Overcrowding Crisis Leads to Change in Dog Adoption Procedure | News, Sports, Jobs

The problem came to a head at the Chautauqua County Humane Society in the spring. Too many dogs, some of them strays, being held and not enough space had thrown the Strunk Road facility into a crisis.

To ease their burden, the Humane Society temporarily waived their dog adoption fee.

To limit future overcrowding, the Humane Society is updating its contracts with 29 communities, mostly in Chautauqua County, that deal with keeping and adopting stray dogs.

Kellie Roberts, executive director of the Humane Society, said the organization had begun examining the contracts that had been made with towns and villages since the mid-2000s. The spring’s overcrowding crisis prompted efforts to change the method by which dogs are brought to the Humane Society to be held or given up for adoption.

“The dogs that came in, you know, we might have dogs that got bitten in.” Roberts to The Post-Journal. “We may have dogs running loose; we may have a suspected dangerous dog; We could have had the owner go to the hospital and the (dog control officer) brought the dog here. We really became a collection point for every dog ​​in most of the county that someone needed space for.”

From 2019 to 2021, the Humane Society adopted an average of 165 dogs per year from contract communities. The recording also includes animals brought into the facility by law enforcement.

That spring, Roberts said the Humane Society began calling employees and dog control officials in the communities it contracts with to inform them that there was no room for additional dogs.

Under the previous contract, stray dogs or dogs obtained from the police who needed to be temporarily detained were brought to the Humane Society. The organization would keep the animal until it was returned to its owner or given up for adoption.

“There was a Monday, must have been late May or early June, that we started calling the town clerks and the[dog control officers]and letting them know we were full. “We’re sorry, we’re not making that choice. There’s nothing else we can do’” She said. “And most of them have been very understanding of that and things like that, but that’s really where the whole change started.”


A few years ago, the Humane Society sold its holding center on Fluvanna Avenue in Jamestown because it was in too much need of repairs. Roberts said the facility, which could house up to 30 dogs, was used by the Humane Society for both strays and overflows.

Without the holding center, the organization treated all animals at their Strunk Road location.

“One thing we know across the country is that we now have more animals overall, at least as many animals wanting to come into shelters now, but our adoptions aren’t going as fast as they were before the pandemic.” said Roberts. “Even though we have more animals wanting to come in, or the same number of animals wanting to come in, they just aren’t going as fast.”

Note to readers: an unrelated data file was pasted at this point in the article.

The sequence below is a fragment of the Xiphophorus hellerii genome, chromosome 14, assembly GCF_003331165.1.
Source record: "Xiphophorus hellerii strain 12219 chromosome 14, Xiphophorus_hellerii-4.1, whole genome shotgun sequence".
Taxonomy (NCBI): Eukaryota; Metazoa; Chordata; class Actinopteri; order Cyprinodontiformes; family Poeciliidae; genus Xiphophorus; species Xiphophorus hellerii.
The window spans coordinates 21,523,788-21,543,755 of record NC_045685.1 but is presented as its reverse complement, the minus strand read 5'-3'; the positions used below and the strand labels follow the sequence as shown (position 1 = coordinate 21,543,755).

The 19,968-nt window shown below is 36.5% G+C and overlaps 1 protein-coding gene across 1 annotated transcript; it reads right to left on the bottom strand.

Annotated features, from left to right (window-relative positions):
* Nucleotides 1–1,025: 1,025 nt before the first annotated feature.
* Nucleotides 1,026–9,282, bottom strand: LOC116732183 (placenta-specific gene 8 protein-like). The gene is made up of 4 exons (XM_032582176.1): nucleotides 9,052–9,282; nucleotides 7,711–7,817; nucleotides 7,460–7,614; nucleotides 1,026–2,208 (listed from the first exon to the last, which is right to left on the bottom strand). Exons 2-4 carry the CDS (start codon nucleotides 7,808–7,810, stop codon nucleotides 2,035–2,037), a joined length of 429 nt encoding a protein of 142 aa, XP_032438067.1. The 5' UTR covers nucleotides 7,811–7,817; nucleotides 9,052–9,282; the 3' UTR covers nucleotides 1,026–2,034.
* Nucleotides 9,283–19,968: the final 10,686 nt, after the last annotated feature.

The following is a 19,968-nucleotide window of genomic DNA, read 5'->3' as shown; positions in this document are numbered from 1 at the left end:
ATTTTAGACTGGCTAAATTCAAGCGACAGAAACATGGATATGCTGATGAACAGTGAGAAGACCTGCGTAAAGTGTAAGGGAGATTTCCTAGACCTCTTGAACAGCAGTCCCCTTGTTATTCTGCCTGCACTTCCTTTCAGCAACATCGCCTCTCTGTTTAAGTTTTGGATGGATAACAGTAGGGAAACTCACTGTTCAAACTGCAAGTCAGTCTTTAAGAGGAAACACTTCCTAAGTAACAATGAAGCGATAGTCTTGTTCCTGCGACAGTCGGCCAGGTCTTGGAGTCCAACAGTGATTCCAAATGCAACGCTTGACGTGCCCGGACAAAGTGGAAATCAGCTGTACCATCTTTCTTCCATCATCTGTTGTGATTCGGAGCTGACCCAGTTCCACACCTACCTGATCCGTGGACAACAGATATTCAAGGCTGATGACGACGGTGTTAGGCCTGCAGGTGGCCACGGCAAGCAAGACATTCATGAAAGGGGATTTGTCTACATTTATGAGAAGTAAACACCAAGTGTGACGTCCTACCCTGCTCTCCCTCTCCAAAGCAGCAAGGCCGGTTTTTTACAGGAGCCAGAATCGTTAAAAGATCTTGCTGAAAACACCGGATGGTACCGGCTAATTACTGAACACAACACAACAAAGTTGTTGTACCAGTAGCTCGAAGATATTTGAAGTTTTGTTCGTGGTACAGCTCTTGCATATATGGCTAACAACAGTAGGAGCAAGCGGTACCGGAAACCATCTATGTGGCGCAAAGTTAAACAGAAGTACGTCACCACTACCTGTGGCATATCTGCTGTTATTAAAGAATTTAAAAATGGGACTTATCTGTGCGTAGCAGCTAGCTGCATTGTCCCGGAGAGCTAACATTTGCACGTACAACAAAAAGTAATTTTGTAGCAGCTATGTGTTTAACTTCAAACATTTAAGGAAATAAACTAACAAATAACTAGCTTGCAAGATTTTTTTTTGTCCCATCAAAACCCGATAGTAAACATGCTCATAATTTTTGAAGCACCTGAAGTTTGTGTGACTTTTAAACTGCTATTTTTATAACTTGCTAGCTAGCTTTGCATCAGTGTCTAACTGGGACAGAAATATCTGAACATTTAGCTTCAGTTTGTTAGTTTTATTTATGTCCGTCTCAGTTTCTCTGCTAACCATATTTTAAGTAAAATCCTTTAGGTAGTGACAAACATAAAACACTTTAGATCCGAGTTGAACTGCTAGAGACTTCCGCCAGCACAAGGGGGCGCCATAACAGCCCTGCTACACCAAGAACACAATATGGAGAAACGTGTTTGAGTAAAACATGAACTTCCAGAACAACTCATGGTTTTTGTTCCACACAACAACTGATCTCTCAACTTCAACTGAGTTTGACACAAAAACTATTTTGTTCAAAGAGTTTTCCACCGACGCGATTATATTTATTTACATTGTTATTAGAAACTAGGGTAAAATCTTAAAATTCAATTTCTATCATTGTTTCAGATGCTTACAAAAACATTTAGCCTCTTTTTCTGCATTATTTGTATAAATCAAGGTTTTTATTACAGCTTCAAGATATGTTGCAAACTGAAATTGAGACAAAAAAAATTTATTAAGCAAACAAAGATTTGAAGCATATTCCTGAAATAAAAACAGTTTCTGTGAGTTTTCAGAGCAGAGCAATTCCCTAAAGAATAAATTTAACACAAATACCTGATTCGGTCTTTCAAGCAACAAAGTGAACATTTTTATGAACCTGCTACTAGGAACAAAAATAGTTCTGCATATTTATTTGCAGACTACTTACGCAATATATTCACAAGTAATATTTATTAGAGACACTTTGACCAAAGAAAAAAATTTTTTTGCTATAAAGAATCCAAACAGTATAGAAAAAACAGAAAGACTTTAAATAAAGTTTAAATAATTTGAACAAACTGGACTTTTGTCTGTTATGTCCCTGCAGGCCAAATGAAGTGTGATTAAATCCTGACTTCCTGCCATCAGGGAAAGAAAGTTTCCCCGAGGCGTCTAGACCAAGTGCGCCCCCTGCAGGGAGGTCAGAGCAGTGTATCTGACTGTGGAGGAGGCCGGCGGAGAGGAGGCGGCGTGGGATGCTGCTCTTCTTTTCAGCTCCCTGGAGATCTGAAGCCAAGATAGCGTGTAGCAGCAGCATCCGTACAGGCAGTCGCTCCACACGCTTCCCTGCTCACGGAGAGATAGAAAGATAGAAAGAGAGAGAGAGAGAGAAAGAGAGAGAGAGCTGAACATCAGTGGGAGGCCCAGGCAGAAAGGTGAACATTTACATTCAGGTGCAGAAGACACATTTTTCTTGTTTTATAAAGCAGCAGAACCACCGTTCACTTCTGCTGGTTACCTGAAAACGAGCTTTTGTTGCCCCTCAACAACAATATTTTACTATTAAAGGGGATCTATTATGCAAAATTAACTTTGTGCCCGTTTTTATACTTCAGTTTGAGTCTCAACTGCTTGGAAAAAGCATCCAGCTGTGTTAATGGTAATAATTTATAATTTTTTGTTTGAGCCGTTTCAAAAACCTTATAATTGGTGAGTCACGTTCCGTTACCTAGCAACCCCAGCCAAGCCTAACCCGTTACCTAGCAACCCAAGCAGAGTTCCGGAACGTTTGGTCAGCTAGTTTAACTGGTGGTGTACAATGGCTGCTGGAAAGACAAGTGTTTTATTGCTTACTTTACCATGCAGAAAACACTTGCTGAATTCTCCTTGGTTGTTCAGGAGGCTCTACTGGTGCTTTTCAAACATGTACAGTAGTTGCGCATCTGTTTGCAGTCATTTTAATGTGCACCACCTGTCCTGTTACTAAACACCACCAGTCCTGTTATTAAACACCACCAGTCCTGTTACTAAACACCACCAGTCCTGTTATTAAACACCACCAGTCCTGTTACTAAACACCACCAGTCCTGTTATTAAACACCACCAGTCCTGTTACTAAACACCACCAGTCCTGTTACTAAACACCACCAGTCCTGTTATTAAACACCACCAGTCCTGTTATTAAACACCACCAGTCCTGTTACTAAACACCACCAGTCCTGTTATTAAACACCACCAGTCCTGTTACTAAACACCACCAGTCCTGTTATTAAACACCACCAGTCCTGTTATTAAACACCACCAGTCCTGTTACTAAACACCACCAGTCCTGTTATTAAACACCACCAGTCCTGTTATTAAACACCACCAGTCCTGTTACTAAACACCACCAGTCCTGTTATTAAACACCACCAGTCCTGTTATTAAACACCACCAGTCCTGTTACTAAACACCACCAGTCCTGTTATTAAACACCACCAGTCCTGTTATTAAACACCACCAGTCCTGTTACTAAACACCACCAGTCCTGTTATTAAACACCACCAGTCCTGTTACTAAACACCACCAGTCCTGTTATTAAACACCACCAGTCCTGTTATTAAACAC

And then spring came.

“We’ve just started bringing in a lot of dogs from our[dog control officers]and the police who we have contracted with.” said Roberts.

The Humane Society has also been keeping tabs on the Companion Animal Care Standards Act for Shelters and Rescues — legislation that passed the State Assembly and Senate in May but has yet to be signed into law by Gov. Kathy Hochul.

In his legal justification, Joseph Addabbo Jr. said the goal of the bill was to raise standards of care for pets at all animal shelters and animal shelters across New York while eliminating invalid and unenforceable laws.

Among these, the bill highlights ongoing training for shelter staff; requires records of all animals, including health and behavior; prohibitions “Dangerous and Reckless” animal transport methods; and requires that all entities have a clear, written management structure that defines personnel authority, reporting structure and responsibilities.

Roberts said the bill would limit the use of crates for animals longer than 30 minutes at a shelter, which the Humane Society had done when space was limited. “That’s the big factor in housing. We can no longer use crates.” She said.


Most communes were offered a new secondary contract with the Humane Society. As part of the contract, municipalities must find alternative locations or organizations to keep dogs.

The Humane Society will consider donating dogs after conducting an evaluation. There are also now fees for taking a dog for adoption.

“Most of the cities were offered the second contract,” said Roberts. “They have to run their own operations or contract with another entity to do this. Once the stray has left or they cannot find the owner, they can contact us to let us know they have a dog and feel it is available for adoption.”

A handful of communities have been offered a main contract where the Humane Society will serve as the main housing if space is available. With municipalities that have a main contract, there is a monthly fee of $40 per dog.

The town of Ellicott, where the Humane Society is located, was one of the communities that was offered a major contract. Council members approved the agreement at a recent meeting.

“There was always a solid relationship” Ellicott Town Superintendent Janet Bowman spoke of the partnership between the Humane Society and the town.

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